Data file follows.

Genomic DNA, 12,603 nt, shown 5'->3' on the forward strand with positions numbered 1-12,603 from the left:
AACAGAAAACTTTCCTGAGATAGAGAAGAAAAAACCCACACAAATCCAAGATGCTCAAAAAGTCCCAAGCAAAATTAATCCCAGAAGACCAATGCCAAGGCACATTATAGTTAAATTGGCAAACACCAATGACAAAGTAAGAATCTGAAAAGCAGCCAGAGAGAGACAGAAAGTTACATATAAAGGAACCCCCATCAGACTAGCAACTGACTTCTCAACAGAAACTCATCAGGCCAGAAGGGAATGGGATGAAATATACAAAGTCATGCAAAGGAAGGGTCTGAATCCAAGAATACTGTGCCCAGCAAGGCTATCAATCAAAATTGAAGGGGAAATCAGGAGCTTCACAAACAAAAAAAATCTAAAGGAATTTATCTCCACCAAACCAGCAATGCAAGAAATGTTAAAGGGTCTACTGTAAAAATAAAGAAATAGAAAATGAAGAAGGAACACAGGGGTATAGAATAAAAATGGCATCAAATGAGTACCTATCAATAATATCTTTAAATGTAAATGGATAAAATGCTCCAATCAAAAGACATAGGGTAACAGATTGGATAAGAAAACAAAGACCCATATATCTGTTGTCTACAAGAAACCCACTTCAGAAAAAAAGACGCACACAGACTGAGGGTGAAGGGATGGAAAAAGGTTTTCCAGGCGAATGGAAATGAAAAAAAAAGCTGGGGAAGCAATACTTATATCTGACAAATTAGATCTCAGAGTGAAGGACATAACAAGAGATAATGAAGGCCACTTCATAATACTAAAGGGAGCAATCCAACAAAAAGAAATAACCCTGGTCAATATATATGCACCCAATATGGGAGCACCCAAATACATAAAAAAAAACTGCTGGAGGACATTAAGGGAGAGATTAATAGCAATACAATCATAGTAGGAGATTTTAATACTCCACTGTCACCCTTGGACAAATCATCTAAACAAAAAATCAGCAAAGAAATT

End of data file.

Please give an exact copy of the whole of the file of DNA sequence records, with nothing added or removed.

Genomic DNA, 12,603 nt, shown 5'->3' on the forward strand with positions numbered 1-12,603 from the left:
AACAGAAAACTTTCCTGAGATAGAGAAGAAAAAACCCACACAAATCCAAGATGCTCAAAAAGTCCCAAGCAAAATTAATCCCAGAAGACCAATGCCAAGGCACATTATAGTTAAATTGGCAAACACCAATGACAAAGTAAGAATCTGAAAAGCAGCCAGAGAGAGACAGAAAGTTACATATAAAGGAACCCCCATCAGACTAGCAACTGACTTCTCAACAGAAACTCATCAGGCCAGAAGGGAATGGGATGAAATATACAAAGTCATGCAAAGGAAGGGTCTGAATCCAAGAATACTGTGCCCAGCAAGGCTATCAATCAAAATTGAAGGGGAAATCAGGAGCTTCACAAACAAAAAAAATCTAAAGGAATTTATCTCCACCAAACCAGCAATGCAAGAAATGTTAAAGGGTCTACTGTAAAAATAAAGAAATAGAAAATGAAGAAGGAACACAGGGGTATAGAATAAAAATGGCATCAAATGAGTACCTATCAATAATATCTTTAAATGTAAATGGATAAAATGCTCCAATCAAAAGACATAGGGTAACAGATTGGATAAGAAAACAAAGACCCATATATCTGTTGTCTACAAGAAACCCACTTCAGAAAAAAAGACGCACACAGACTGAGGGTGAAGGGATGGAAAAAGGTTTTCCAGGCGAATGGAAATGAAAAAAAAAGCTGGGGAAGCAATACTTATATCTGACAAATTAGATCTCAGAGTGAAGGACATAACAAGAGATAATGAAGGCCACTTCATAATACTAAAGGGAGCAATCCAACAAAAAGAAATAACCCTGGTCAATATATATGCACCCAATATGGGAGCACCCAAATACATAAAAAAAAACTGCTGGAGGACATTAAGGGAGAGATTAATAGCAATACAATCATAGTAGGAGATTTTAATACTCCACTGTCACCCTTGGACAAATCATCTAAACAAAAAATCAGCAAAGAAATT